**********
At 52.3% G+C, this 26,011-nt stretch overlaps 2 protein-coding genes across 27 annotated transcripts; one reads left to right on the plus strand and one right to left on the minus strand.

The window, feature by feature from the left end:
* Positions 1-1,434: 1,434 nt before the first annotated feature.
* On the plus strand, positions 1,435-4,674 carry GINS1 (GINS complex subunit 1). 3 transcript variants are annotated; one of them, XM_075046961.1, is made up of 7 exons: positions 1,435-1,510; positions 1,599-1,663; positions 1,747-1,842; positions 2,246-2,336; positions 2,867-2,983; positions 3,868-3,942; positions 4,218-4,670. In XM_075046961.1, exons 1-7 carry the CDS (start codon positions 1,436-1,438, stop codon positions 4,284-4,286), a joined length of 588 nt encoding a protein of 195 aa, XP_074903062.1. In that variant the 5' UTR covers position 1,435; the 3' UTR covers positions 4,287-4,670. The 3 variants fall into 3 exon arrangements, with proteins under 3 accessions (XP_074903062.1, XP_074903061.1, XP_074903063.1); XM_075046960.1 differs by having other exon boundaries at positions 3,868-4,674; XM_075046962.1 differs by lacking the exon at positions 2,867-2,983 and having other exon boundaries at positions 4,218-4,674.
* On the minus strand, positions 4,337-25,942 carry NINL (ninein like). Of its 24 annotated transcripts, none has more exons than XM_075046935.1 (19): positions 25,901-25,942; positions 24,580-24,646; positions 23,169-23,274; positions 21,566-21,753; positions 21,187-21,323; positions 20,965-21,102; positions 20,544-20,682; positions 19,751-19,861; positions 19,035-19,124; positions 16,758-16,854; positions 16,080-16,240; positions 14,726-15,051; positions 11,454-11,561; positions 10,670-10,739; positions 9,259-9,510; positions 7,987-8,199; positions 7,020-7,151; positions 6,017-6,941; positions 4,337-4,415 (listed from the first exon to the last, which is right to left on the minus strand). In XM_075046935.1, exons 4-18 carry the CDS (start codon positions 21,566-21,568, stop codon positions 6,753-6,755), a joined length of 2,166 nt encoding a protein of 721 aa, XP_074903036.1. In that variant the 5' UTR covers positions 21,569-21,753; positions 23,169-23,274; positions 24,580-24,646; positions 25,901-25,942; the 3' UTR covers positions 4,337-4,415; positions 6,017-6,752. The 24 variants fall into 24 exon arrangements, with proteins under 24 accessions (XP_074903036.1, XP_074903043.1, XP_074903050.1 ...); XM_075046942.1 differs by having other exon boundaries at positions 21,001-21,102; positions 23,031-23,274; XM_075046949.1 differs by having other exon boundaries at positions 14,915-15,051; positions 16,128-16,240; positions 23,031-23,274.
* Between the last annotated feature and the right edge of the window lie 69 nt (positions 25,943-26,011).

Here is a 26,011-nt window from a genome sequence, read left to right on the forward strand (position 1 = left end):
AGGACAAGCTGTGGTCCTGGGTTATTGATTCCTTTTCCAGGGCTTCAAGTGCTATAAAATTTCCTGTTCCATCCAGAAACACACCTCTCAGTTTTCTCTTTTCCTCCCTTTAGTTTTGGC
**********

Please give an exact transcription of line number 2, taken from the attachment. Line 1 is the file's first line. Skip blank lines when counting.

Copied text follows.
The window, feature by feature from the left end: